The problem is that first() does not return the first item of the
iterator, but the *next item still available*.

   a = list('12345')
   b = iter('12345')

   first(a) == first(a)  # True
   first(b) == first(b)  # False

This is an excellent point, and something I hadn't considered. Unless someone can think of a good workaround that doesn't make the implementation hideously complex, I retract my support for adding `first()and `last()` to itertools.

On 10 Oct 2021, at 05:09, Steven D'Aprano <steve@pearwood.info> wrote:

On Wed, Oct 06, 2021 at 03:42:28PM +0100, Alex Waygood wrote:

Whether they are added to dict or itertools, there are still nine of
them

No, the suggestion was to add two functions to itertools (first() and
last(), which would work with any iterable, not just dicts), rather
than adding nine methods to the dict interface. This was precisely why
I was saying that I liked the itertools solution more.

Okay.

In another post, I've explained why I don't think that putting first()
in itertools would actually be useful (TL;DR: newbies wouldn't know it
was there, and to people experienced enough to know it was there, it's
likely easier to just use next() directly).

When I started writing this post, I was going to argue that we should
put first() and last() in itertools as recipes, for their pedagogical
value:

   def first(iterable):
       return next(iter(iterable))

   def last(iterable):
       return next(reversed(iterable))

I had got so far as to open bugs.python.org to create a ticket.

But I've convinced myself that they aren't even worthwhile as recipes.
The problem is that if we are being precise and accurate, and we should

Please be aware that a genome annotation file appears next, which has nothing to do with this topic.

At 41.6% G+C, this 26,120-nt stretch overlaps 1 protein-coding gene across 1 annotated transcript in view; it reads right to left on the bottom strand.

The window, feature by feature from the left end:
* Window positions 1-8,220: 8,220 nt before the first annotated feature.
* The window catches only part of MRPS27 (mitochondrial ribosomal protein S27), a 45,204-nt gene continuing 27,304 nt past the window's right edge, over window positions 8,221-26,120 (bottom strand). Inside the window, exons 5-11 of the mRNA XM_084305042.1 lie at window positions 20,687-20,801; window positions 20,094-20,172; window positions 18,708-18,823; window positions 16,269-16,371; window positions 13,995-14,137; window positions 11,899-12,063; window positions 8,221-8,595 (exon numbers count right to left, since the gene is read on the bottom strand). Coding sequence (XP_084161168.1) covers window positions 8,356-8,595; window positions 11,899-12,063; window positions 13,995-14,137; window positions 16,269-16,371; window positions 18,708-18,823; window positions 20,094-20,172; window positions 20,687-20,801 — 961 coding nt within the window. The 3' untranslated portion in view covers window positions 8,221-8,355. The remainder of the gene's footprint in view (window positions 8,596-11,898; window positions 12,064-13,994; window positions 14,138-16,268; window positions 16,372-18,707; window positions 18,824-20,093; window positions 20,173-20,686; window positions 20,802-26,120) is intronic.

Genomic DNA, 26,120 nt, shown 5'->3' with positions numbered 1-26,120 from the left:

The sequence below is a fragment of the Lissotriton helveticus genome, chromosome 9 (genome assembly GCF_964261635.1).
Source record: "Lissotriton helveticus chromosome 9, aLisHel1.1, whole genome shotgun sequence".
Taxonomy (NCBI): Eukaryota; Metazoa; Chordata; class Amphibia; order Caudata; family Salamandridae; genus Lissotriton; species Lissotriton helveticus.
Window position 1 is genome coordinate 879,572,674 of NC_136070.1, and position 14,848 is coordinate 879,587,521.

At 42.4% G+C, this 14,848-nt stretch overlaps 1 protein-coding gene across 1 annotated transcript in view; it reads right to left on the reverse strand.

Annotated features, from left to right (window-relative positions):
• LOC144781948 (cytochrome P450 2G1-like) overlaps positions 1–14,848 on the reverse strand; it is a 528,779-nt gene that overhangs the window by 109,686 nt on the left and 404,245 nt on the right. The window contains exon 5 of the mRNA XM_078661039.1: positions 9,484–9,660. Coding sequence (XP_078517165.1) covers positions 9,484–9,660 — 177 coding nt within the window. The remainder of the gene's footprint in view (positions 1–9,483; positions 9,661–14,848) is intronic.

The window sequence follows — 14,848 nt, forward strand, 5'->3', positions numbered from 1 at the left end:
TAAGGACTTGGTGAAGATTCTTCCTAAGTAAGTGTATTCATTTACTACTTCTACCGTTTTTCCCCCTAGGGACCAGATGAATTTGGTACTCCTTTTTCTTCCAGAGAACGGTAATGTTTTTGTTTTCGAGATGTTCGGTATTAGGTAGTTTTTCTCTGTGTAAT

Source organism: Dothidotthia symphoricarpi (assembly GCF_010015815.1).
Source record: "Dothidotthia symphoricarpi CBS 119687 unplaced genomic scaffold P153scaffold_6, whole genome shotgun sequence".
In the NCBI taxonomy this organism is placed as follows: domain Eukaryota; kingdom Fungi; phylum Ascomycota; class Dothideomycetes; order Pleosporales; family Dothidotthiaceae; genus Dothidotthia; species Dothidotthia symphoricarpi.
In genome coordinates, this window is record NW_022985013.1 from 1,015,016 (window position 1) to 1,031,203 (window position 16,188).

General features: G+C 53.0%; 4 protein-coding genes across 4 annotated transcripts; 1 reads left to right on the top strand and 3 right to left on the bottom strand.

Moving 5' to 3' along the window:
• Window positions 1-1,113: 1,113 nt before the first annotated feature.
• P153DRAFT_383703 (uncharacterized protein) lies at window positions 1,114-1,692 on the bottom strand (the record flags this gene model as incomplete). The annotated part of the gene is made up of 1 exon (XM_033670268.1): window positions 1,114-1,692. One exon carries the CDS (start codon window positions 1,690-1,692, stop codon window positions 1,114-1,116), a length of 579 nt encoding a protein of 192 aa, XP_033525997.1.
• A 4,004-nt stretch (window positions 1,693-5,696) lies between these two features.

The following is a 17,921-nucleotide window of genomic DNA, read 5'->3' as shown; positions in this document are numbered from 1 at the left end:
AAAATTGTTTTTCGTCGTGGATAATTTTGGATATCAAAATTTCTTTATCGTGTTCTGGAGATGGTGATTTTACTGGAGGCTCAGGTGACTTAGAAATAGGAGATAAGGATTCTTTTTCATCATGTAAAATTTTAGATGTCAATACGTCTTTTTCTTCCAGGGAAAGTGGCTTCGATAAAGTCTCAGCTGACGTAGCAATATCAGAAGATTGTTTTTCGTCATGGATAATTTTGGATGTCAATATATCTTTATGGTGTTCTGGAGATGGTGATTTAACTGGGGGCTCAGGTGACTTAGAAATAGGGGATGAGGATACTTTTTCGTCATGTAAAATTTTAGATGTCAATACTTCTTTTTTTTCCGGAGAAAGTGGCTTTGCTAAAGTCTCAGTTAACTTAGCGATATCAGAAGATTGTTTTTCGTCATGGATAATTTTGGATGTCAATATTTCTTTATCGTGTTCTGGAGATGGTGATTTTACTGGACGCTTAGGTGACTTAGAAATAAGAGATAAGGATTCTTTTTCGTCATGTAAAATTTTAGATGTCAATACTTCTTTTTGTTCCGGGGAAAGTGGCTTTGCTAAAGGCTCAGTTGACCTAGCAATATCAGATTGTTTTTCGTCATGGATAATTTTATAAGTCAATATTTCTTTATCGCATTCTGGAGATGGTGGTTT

be, the names are simply *wrong* and the behaviour will be confusing to
those we're supposedly trying to help.

The problem is that first() does not return the first item of the
iterator, but the *next item still available*.

   a = list('12345')
   b = iter('12345')

   first(a) == first(a)  # True
   first(b) == first(b)  # False

If that behaviour makes sense to you, and is what you expected, then
congratulations, you're probably a very sophisticated Pythonista who
understands that iterators mutate after each item is retrieved, in
which case you probably aren't going to get any benefit at all from a
named first() function.

But if you are one of those newbies who (we're told) need a named
function, then you will probably be totally gobsmacked that sometimes
first() will return the first item, and always the first item, and
sometimes it will return the first, second, third... items in sequence.

If we are to be precise and accurate, *sequences* have a first item, but
iterators only have a next item.



--
Steve
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